Breast Cancer: Whom It Affects

Breast Cancer: Whom It Affects

Breast cancer is a malignant cancer that is common among women, and is the second most common cancer death among women. The cancerous cells begin to form in one or both breasts. When not treated the cancer can spread outside of the breasts to the lymph nodes, chest wall, ribs and other bones, skin, muscles and vital organs such as the liver, lungs and brain.

The signs or symptoms of breast cancer may include unusual lumps in the breasts, swelling, dimpling or redness of the skin. The nipple may become painful, flaky or inverted. A bloody or other discharge from the nipple is also a sign of breast cancer.

Whom it Affects

Older Women. The cancer mainly affects older women aged 55 and older, and the risk increases as the women age. According to statistics, over 50 percent of breast cancer victims are women over the age of 65. And about 50 percent of these women die of it.

Younger Women. Even though mammograms are not recommended for women under the age of 40, the cancer can and does develop in younger women. However, only about 7 percent of all breast cancers develop in women aged 40 and under.

Men. Men can also be affected by the cancer, but the risks are very low. Only about 1 percent of breast cancers occur in men. The cancer can occur in men of all ages, however, most are diagnosed between the ages of 60 and 70.

Those With High Levels of Estrogen. High levels of estrogen have been linked to the development of the disease. This is the same for both women and men.

Women are exposed to estrogen during their monthly menstrual cycles. Therefore those women who began their menstruating cycles at an early age and ended at a late age are more likely to be affected by breast cancer. In addition, those who never bore a child, or waited until after the age of 30 are more likely to develop breast cancer, as they have had more menstrual cycles.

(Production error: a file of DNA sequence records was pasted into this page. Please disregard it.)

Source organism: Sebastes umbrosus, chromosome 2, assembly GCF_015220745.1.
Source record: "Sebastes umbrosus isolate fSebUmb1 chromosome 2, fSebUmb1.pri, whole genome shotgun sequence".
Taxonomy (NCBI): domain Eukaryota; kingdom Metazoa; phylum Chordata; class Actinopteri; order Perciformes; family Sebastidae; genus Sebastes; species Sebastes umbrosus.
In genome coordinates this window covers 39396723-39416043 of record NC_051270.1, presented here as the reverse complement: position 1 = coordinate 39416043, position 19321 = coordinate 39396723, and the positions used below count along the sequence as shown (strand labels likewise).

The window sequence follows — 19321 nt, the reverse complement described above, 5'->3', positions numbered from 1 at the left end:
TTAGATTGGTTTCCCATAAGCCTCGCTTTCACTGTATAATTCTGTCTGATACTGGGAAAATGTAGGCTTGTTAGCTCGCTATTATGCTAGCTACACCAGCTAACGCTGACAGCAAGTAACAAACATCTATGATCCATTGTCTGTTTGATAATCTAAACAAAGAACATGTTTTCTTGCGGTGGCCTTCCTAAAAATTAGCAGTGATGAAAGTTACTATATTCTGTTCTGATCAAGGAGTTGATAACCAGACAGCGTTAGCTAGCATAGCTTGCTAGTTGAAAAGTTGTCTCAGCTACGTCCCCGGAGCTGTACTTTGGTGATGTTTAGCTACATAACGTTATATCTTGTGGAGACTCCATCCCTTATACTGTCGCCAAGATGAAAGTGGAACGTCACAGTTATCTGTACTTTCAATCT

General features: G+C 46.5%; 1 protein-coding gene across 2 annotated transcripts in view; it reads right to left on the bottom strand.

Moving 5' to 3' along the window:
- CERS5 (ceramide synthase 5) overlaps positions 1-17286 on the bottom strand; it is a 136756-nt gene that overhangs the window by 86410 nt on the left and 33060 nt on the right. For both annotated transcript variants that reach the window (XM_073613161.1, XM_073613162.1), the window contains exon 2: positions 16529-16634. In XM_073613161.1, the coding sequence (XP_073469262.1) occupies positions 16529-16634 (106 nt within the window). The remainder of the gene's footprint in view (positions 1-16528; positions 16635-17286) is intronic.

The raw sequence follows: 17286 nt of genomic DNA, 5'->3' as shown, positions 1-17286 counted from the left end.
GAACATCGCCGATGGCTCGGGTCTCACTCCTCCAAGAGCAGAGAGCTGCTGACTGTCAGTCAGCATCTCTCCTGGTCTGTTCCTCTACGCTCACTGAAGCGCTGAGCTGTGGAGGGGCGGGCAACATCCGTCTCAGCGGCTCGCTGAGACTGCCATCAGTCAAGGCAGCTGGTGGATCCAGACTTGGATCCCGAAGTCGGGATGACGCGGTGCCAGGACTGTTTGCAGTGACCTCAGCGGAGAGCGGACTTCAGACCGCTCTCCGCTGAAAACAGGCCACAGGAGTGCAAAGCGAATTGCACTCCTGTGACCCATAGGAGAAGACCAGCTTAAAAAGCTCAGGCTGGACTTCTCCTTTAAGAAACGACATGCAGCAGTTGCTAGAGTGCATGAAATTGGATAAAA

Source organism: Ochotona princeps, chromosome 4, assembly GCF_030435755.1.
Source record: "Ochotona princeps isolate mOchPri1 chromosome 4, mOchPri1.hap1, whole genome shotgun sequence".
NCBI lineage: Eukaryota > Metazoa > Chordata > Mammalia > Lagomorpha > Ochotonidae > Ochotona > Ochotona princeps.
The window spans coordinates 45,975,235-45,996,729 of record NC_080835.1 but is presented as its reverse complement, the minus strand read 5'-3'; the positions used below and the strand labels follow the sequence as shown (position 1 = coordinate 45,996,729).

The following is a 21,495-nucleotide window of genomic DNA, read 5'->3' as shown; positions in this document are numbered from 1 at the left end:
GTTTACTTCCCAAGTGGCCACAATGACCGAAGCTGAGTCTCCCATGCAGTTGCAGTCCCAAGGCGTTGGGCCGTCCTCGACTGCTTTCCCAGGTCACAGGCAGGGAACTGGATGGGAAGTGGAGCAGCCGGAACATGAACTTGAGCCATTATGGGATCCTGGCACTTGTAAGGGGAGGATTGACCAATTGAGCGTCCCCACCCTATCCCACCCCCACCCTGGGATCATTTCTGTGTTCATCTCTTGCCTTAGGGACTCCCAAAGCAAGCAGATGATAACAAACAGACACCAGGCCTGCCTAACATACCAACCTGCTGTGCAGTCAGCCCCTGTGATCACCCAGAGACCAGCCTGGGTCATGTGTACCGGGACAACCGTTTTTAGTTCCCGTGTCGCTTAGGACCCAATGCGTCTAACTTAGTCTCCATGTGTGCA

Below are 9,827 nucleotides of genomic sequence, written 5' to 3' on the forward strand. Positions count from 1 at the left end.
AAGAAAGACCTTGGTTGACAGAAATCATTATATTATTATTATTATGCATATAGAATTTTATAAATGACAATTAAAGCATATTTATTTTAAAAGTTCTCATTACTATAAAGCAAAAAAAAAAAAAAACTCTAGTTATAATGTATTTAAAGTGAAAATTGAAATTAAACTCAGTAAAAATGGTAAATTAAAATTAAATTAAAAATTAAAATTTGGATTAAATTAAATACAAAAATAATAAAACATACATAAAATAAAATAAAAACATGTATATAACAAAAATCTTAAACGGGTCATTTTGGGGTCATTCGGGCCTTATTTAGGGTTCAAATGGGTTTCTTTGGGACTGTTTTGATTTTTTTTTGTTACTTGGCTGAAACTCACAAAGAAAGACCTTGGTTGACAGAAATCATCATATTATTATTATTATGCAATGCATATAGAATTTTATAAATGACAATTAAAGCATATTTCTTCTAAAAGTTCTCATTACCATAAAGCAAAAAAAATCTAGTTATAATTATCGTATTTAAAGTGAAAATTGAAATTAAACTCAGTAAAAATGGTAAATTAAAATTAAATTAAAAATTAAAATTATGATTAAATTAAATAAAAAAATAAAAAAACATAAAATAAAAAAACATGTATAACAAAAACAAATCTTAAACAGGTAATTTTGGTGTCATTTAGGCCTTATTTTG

Men with Klinefelter’s syndrome or cirrhosis also have higher levels of estrogen, and thus are more likely to be affected by breast cancer.

Overweight and obesity in both men and women puts them at a greater risk due to the estrogen that is produced from excess fat tissues.

Some women may receive postmenopausal hormone therapy such as estrogen and progesterone to help with the symptoms of menopause. Studies show that this therapy may also slightly increase the risk of developing breast cancer.

Those exposed to Radiation. Exposure to radiation at a young age can also put individuals at a greater risk. Reasons for radiation may be for medical reasons such as treatment for Hodgkin lymphoma, or a previous case of cancer.

Lack of Exercise. Not getting enough exercise also plays a role. 1 study showed that those who spent 1 hour and 15 minutes to 2 and a half hours of walking each week were able to reduce the risk of the cancer by as much as 18 percent.

Breast Cancer: Whom It Affects

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